My Mother's AMAZING Chinese Imperial Beef

Imperial Beef Chinese

Dear Reader, today I am so excited to be sharing one of the BEST Chinese recipes ever! This Chinese Imperial Beef is a firm family favourite that is perfect for Chinese New Year coming up or just for a delicious dinner. Beef strips are marinated until melt in the mouth tender and then fried and served with one of the most versatile, easy Chinese sauces. This is a really, REALLY pushy recipe Dear Reader!

Imperial Beef Chinese

This Imperial beef is a restaurant dish that my mother loved so much that she hunted down a recipe for it and it became a family favourite. If you search for "Imperial beef" nothing really comes up but whenever we would go to this one particular restaurant she would always insist on ordering it. We asked them how they made it and the waiter briefly explained it. Then as time went on perhaps the chef changed and the beef became really dry so that it wasn't as enjoyable (I think they skipped the velveting step which is so important for a restaurant quality result). So we started making this Chinese Imperial Beef at home. My mother gave me her recipe folder to look through when they were moving and this brought back memories and I thought that Chinese New Year (which starts on the 1st of February this year) would be the best time to share this recipe with you.

It starts with beef strips that have been "velveted" in bi carb so that they're super tender which takes all of 5 minutes yet pays dividends. They are then marinated in a tight marinade (not overly soupy) for as brief a time as you have, I did it for an hour. The beef strips are dredged in cornflour and fried and then it is coated in the glossy, mouth watering sauce. The beef is meltingly tender and the sauce is wonderful melange of sweet, sour and intense without being sweet and sour sauce.

Imperial Beef Chinese

Bicarb makes beef brighter red in colour. The browner coloured beef is the beef that hasn't come into contact with bi-carb

Bicarb is the key to Velveting Beef (aka make it tender like at a Chinese restaurant!). Bicarb alkalises the meat making it harder for the proteins to bond so that it becomes more tender. All you have to do is add 1.5 teaspoons of bicarb to around 500g or a pound of meat and mix it. What happens is really interesting. The beef will turn bright red and you can hear it crackle lightly if you listen closely. Then after 5 minutes rinse it through a sieve to get rid of all of the bicarb and it's ready (the meat loses the bright red colour too somewhat but don't worry)! You can do this with chicken too.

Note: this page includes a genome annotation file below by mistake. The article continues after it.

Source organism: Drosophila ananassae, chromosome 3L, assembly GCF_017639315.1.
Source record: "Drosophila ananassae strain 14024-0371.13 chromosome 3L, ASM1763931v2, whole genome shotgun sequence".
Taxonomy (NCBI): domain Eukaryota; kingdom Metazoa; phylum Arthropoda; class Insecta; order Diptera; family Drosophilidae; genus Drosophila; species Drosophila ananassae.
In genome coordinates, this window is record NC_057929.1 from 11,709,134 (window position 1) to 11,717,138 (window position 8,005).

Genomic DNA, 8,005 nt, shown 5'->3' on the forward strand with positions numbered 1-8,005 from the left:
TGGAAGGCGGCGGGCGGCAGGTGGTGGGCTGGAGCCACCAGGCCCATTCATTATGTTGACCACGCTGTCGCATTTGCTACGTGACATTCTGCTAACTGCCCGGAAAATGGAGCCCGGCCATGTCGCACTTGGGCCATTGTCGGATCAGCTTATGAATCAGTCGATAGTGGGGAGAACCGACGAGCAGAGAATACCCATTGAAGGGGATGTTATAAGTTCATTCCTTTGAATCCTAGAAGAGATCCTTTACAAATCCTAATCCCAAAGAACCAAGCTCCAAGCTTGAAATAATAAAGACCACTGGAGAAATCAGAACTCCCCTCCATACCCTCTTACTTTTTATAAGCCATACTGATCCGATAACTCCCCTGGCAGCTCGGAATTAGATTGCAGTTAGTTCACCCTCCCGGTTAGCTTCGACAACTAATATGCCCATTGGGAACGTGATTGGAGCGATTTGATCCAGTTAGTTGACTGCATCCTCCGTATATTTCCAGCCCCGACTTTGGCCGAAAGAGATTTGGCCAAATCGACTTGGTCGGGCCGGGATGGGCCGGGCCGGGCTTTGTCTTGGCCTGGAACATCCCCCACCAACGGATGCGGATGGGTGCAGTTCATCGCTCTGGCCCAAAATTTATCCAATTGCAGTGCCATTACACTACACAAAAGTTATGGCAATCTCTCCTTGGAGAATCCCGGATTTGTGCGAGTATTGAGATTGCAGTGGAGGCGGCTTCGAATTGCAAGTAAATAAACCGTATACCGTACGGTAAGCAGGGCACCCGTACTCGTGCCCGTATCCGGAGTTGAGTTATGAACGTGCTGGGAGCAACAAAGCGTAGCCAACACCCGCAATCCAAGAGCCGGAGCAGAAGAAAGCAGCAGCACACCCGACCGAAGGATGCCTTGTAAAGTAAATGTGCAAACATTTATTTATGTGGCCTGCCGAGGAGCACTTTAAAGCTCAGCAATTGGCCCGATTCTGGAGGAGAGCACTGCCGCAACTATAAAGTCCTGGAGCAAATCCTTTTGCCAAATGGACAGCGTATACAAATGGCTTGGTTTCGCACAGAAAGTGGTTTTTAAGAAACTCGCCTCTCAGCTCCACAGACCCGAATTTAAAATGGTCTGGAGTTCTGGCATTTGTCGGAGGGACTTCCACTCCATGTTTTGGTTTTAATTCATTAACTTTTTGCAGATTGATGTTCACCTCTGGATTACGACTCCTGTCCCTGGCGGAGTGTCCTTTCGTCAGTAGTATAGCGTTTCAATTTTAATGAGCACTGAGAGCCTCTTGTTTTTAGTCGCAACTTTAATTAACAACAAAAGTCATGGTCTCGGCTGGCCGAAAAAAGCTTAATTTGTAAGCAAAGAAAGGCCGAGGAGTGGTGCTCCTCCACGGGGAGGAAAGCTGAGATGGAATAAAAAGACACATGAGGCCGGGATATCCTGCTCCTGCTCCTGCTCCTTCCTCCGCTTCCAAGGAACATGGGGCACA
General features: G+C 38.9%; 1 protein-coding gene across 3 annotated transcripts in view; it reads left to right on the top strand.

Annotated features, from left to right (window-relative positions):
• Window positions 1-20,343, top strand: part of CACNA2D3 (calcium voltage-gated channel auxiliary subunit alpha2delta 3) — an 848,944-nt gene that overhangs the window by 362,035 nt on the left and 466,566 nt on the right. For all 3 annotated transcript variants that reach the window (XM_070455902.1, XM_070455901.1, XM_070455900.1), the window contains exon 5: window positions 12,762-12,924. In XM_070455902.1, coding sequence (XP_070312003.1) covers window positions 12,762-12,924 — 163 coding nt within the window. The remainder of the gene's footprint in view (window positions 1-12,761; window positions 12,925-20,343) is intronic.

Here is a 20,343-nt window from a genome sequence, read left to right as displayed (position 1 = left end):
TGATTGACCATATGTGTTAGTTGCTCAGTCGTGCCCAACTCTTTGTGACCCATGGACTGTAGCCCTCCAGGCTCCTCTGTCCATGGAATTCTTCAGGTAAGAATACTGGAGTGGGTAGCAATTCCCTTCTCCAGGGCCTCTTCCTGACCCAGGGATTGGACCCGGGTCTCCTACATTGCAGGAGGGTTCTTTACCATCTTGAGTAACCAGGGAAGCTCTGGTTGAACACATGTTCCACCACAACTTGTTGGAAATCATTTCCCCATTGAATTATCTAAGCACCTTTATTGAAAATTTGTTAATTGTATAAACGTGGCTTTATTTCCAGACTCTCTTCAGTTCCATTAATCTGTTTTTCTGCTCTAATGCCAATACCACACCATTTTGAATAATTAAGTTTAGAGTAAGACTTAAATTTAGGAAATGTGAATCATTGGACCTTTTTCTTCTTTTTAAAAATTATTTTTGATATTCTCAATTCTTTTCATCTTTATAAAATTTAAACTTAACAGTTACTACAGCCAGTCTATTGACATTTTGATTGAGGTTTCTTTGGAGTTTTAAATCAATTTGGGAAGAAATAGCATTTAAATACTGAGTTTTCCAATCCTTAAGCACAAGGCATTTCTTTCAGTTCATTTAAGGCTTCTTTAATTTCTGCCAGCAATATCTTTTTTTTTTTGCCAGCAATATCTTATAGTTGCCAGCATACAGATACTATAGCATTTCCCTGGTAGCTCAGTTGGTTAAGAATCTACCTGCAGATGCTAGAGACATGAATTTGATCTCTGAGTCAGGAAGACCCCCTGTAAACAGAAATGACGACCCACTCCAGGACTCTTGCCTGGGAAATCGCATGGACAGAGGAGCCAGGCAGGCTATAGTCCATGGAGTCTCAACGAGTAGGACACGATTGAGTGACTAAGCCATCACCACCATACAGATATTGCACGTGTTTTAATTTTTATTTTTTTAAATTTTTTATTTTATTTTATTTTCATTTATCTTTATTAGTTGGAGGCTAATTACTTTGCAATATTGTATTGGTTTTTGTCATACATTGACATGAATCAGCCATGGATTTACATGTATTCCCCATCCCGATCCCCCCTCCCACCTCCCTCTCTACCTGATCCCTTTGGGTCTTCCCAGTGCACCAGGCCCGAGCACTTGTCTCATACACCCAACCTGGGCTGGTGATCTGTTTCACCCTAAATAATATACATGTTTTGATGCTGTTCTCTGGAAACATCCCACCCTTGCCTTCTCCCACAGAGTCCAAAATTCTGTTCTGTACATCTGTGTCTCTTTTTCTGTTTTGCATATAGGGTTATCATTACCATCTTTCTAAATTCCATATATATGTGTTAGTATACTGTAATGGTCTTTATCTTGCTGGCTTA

Imperial Beef Chinese

Bean Chilli Condiment is another handy Chinese condiment: this is the brand I use and it is available at most supermarkets and Asian supermarkets. You only need a bit but the flavour that it imparts a real depth of flavour and gives a dish a restaurant quality flavour.

This is a Super Versatile Sauce: Keep this sauce recipe up your sleeve. It only needs a few ingredients and goes well with chicken, fish, pork, lamb and beef and even eggplant cubes!. Trust me, it's SO good!

I type this as we are in the midst of moving and I'm afraid that I underestimated what an onerous task this would be. Whoever thought it was a grand idea to move house during a pandemic while not taking into account Australia Day, Chinese New Year and Valentines Day was out of their mind. So I've been trying to cook up some recipes to share with you Dear Reader.

This Imperial Beef is slightly smaller in the picture than what you will make and that's because I was interrupted while making it and it's related to our move. A few weeks ago I put a whole lot of clothes on facebook marketplace. A girl was coming by in the afternoon to pick up a dress which was fine and would give me enough time to make, photograph and write up this recipe.

Imperial Beef Chinese

While I was in the middle of frying one lot of the beef there was a knock at the door. She was early. Like really, really early. "Yeah I sent you a message asking if I could come earlier but I didn't hear back so I came," she said.